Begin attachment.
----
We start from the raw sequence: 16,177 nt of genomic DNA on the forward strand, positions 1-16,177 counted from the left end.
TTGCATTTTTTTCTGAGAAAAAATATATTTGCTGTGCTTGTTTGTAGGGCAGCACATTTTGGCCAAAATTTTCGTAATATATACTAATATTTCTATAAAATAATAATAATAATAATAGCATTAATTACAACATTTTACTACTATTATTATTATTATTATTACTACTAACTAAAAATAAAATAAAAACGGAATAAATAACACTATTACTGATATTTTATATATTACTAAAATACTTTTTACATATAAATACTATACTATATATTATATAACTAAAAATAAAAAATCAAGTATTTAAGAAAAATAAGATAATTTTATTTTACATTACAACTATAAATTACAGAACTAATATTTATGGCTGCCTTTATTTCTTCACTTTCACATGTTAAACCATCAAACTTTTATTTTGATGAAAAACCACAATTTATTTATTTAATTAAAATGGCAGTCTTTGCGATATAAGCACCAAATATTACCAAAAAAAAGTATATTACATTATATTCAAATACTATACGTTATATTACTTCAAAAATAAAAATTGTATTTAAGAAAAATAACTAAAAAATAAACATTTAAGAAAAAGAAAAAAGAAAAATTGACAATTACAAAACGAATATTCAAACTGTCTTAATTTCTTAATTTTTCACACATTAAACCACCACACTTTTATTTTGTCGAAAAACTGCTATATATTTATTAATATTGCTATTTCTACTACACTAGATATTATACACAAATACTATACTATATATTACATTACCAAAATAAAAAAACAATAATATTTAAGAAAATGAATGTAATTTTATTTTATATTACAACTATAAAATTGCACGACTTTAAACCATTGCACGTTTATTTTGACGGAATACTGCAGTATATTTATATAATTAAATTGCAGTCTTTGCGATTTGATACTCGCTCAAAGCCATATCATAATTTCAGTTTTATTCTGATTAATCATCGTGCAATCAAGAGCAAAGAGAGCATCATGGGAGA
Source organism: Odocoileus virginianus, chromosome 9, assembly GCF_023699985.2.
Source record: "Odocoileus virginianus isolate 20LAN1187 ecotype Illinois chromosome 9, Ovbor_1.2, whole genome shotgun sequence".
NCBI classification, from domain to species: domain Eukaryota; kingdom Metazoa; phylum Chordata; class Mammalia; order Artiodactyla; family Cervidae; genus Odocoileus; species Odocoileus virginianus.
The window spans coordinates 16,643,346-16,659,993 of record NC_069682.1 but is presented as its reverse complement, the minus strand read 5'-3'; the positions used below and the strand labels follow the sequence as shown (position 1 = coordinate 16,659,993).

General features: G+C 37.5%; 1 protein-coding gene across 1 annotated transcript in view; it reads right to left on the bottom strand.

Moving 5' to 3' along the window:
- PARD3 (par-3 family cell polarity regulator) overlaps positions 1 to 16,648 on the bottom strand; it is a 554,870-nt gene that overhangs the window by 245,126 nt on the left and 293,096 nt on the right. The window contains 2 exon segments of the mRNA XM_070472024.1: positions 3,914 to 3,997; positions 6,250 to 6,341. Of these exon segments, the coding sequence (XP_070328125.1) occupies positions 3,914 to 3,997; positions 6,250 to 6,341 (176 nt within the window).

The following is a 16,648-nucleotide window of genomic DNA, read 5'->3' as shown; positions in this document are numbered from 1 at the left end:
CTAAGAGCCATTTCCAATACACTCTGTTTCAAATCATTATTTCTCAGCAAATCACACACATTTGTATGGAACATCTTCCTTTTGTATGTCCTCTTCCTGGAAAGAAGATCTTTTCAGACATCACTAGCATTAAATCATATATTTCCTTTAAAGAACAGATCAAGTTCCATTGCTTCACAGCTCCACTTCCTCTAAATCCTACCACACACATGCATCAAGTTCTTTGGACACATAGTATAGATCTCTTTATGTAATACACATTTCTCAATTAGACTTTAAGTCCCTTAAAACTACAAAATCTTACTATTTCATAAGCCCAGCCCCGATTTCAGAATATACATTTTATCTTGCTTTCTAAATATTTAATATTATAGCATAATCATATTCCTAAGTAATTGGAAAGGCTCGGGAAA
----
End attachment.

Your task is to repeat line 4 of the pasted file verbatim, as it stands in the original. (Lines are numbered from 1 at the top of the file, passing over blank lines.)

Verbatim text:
Source record: "Odocoileus virginianus isolate 20LAN1187 ecotype Illinois chromosome 9, Ovbor_1.2, whole genome shotgun sequence".